The story of La Negrita:
She is described as being a less than 1 meter tall black statuette–an interpretation of the Virgin Mary holding Jesus as an infant. According to the story, a woman found the statuette perched on a rock (on August 2, 1635) and tried to take it with her. The statuette then magically reappeared in the very spot from which it had been swiped, twice. Following these events, a shrine was built around the statuette. After being officially declared the Patron Saint of Costa Rica, la Negrita has been housed in the Basilica of Our Lady of Angels located in Cartago, Costa Rica. A note from Wiki, “During the construction, the church was destroyed by earthquakes so many times, it was finally decided to move it to the location where the statue was found and they were able to finish construction. Many people (one being Andrea Meszaros, a local expert on religious affairs) think that the earthquakes were signs that the Lady of Los Ángeles wanted the basilica built there.”
On the anniversary of these miraculous events, Costa Ricans (and beyond) complete a pilgrimage to the Basilica–usually 22 kilometers on foot (from San Jose to Cartago); many choose to complete the last hundred feet (or from what I saw, from the entrance of the church to the altar) on their knees. This event is called la Romería (in English: religious pilgrimage).
This past Saturday, August 2nd 2014 I traveled to San Jose. I caught the bus at 430 AM–Camila walked to the stop and waited with me. I arrived in San Jose around 830 AM and hurried to the Correo to meet up with a few fellow PCVs. We set off at 900 AM and met up with a few more PCVS on the way; in total we were a group of 8. We barely began and it started to downpour–I was very grateful for my waterproof jacket, chacos, and timbuk2 bag in that moment; never in my life have I worn or carried such sensible items. After an hour or so it cleared up a bit, and we trudged onward. It’s a pretty uphill route (one section was coined “the hill of death”)–albeit it is gradual for the most part , which was appreciated. We were just walking along roads and highways, our clothes damp with sweat and rain; passing and being passed by powerwalkers, joggers, and walkers; families with backpacks and snacks, some with strollers or holding children’s hands. Throughout the whole route there were vendors selling bags of fruit or cold beverages; offering the use of their restrooms; I even saw a hose looped over a fence, trickling water for anyone who needed to refill a water bottle. Some people were just giving things away; a few mamonchinos here, bags of snacks, bagged beverages–there was even a hug and prayer station (that I skipped, but it was nice nonetheless). We stopped for a few snacks and to rest our feet; it took us 6-7 hours to get to Cartago. The last stretch was tough; we were all a bit ready to be there, a bit cranky, a bit sore. Cartago looked like a beach town to me; wide tiled sidewalks that paralleled the train tracks, reminding me of the boardwalk; with the streets lined with people in tennis shoes and baseball caps for the sun; everyone tired but heading in the same direction; all with the same purpose. In reality Cartago is nestled up in the mountains, in the Cartago Province, East of San Jose. It was certainly a surreal experience all around, to integrate ourselves into this revered tradition.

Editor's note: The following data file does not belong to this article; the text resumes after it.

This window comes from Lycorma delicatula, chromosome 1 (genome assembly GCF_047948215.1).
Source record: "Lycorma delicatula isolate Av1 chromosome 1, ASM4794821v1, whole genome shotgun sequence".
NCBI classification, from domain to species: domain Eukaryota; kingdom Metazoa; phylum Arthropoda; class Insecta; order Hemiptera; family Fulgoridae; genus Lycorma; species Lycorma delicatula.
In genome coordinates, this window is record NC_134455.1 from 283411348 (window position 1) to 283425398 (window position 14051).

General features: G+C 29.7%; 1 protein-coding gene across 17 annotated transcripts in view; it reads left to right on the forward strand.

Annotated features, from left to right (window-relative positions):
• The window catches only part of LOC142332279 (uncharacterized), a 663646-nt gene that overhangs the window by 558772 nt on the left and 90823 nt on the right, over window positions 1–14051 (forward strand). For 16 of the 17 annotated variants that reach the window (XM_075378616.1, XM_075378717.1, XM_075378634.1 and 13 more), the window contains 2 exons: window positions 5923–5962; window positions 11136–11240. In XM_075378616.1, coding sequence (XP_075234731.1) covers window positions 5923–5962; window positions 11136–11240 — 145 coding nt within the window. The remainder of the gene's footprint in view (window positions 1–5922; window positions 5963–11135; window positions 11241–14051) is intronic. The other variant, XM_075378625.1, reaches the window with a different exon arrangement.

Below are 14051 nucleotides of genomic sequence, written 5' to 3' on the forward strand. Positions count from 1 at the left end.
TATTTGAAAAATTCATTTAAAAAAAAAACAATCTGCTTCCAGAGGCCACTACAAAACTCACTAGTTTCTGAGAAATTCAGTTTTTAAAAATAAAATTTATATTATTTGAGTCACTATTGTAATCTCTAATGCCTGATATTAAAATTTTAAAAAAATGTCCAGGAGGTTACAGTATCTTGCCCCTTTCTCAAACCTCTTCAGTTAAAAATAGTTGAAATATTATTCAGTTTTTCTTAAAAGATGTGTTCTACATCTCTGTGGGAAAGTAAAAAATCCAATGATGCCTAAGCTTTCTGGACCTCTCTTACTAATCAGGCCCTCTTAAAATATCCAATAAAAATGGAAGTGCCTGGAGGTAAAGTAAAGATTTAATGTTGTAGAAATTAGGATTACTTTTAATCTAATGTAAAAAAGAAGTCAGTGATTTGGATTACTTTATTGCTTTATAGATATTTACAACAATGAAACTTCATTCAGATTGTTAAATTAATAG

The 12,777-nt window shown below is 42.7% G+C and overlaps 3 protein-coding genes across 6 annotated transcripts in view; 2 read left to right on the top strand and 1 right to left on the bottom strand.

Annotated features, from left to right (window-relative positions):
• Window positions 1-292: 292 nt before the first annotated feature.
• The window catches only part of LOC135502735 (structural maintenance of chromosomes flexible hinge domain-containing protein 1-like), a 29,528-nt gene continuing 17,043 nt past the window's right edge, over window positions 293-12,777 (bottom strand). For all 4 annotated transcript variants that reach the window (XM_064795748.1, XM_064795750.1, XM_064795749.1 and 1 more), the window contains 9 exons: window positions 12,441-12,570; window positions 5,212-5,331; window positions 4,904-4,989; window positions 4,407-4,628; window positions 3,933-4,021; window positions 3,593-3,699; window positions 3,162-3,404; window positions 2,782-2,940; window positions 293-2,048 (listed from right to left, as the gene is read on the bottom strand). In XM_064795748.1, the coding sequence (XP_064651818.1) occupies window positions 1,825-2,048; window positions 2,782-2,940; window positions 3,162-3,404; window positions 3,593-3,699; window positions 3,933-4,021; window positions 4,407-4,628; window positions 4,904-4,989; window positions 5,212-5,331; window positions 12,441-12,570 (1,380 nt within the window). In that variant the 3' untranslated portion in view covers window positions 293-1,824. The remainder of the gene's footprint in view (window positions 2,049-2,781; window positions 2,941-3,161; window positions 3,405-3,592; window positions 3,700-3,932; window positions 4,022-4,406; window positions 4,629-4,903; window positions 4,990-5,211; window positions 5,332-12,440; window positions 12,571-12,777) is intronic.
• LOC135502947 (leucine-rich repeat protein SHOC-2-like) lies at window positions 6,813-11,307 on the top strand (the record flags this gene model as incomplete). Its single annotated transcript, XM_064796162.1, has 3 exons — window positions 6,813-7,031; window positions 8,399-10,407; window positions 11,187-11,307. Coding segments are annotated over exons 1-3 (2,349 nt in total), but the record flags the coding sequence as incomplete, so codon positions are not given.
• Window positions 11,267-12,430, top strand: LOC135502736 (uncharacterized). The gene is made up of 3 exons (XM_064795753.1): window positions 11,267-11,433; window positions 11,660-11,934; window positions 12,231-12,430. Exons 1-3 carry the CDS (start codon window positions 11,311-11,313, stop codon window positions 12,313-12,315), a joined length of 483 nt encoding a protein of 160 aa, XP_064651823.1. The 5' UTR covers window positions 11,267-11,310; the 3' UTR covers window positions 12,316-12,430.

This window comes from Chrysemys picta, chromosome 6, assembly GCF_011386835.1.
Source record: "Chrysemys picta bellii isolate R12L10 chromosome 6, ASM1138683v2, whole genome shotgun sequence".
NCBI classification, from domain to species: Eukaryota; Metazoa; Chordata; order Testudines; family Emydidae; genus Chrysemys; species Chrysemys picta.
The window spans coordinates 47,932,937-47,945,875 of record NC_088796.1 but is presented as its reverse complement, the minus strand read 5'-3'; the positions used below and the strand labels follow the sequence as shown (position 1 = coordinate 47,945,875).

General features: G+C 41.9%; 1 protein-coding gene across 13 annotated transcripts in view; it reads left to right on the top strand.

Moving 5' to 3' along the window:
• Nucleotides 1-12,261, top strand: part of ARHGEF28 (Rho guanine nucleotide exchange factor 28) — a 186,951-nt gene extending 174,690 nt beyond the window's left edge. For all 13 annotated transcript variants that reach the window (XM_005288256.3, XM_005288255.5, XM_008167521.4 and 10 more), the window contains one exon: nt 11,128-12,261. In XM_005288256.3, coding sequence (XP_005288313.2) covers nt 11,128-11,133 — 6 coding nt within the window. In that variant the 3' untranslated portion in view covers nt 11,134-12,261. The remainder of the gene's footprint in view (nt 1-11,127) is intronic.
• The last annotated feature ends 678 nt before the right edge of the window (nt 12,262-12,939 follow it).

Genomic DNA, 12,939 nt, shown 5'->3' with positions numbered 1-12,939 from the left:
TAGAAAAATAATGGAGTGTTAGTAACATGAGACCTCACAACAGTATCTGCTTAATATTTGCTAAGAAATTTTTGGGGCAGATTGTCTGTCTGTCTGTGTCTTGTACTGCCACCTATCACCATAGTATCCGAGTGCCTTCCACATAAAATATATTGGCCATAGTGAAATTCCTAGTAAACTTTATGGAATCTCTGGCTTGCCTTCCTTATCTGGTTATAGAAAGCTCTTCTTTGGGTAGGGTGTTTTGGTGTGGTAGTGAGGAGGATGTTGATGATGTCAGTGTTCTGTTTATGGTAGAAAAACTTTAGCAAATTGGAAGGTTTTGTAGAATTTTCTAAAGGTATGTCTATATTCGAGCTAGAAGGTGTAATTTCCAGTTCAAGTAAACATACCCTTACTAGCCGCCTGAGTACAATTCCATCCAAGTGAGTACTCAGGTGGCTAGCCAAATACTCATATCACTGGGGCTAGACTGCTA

We rounded a bend and finally saw the Basilica. I hadn’t thought much about what it would look like; I wasn’t even sure if I’d seen a picture of it before, but it didn’t disappoint. We had arrived a bit later than other Romeros (because we started at 900 AM) but there was still a large crowd, and lines to enter the church to pray to the Virgin. Myself and 2 other PCVs headed to the lines and waited to enter the Basilica together. Next to us was a separate line of people waiting to enter on their knees. The Basilica was beautiful. While I do not often find myself in churches, I still appreciate the ringing silence and echoes within historic and grand places of worship– and to be surrounded by people who had just completed the same journey, it made the aches in my knees and ankles worth the walk, all 22 km.
While I had driven through Cartago a few weeks ago, the first time I went to Cartago, I walked there.